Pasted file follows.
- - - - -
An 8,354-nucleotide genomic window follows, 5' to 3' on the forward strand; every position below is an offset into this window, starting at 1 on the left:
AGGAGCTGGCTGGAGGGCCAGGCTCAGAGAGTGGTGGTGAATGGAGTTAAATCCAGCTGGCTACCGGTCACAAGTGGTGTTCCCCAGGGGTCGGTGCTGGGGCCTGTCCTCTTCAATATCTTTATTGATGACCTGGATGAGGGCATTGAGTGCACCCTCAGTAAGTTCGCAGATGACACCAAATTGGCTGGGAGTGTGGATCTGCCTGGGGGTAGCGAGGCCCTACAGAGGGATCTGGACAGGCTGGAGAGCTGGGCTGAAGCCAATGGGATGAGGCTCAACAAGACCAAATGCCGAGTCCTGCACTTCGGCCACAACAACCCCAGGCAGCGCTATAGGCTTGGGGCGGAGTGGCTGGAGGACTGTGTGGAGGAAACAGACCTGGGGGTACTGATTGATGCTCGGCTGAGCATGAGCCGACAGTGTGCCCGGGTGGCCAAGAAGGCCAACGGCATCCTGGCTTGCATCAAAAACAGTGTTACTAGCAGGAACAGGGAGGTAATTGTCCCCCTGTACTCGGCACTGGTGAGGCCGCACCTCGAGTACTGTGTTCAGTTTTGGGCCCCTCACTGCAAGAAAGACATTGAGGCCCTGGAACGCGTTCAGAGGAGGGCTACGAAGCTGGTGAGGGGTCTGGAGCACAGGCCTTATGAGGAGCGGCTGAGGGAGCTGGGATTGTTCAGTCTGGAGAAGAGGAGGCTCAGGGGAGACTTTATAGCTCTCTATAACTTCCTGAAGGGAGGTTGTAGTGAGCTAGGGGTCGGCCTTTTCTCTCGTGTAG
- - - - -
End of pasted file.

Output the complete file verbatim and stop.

An 8,354-nucleotide genomic window follows, 5' to 3' on the forward strand; every position below is an offset into this window, starting at 1 on the left:
AGGAGCTGGCTGGAGGGCCAGGCTCAGAGAGTGGTGGTGAATGGAGTTAAATCCAGCTGGCTACCGGTCACAAGTGGTGTTCCCCAGGGGTCGGTGCTGGGGCCTGTCCTCTTCAATATCTTTATTGATGACCTGGATGAGGGCATTGAGTGCACCCTCAGTAAGTTCGCAGATGACACCAAATTGGCTGGGAGTGTGGATCTGCCTGGGGGTAGCGAGGCCCTACAGAGGGATCTGGACAGGCTGGAGAGCTGGGCTGAAGCCAATGGGATGAGGCTCAACAAGACCAAATGCCGAGTCCTGCACTTCGGCCACAACAACCCCAGGCAGCGCTATAGGCTTGGGGCGGAGTGGCTGGAGGACTGTGTGGAGGAAACAGACCTGGGGGTACTGATTGATGCTCGGCTGAGCATGAGCCGACAGTGTGCCCGGGTGGCCAAGAAGGCCAACGGCATCCTGGCTTGCATCAAAAACAGTGTTACTAGCAGGAACAGGGAGGTAATTGTCCCCCTGTACTCGGCACTGGTGAGGCCGCACCTCGAGTACTGTGTTCAGTTTTGGGCCCCTCACTGCAAGAAAGACATTGAGGCCCTGGAACGCGTTCAGAGGAGGGCTACGAAGCTGGTGAGGGGTCTGGAGCACAGGCCTTATGAGGAGCGGCTGAGGGAGCTGGGATTGTTCAGTCTGGAGAAGAGGAGGCTCAGGGGAGACTTTATAGCTCTCTATAACTTCCTGAAGGGAGGTTGTAGTGAGCTAGGGGTCGGCCTTTTCTCTCGTGTAG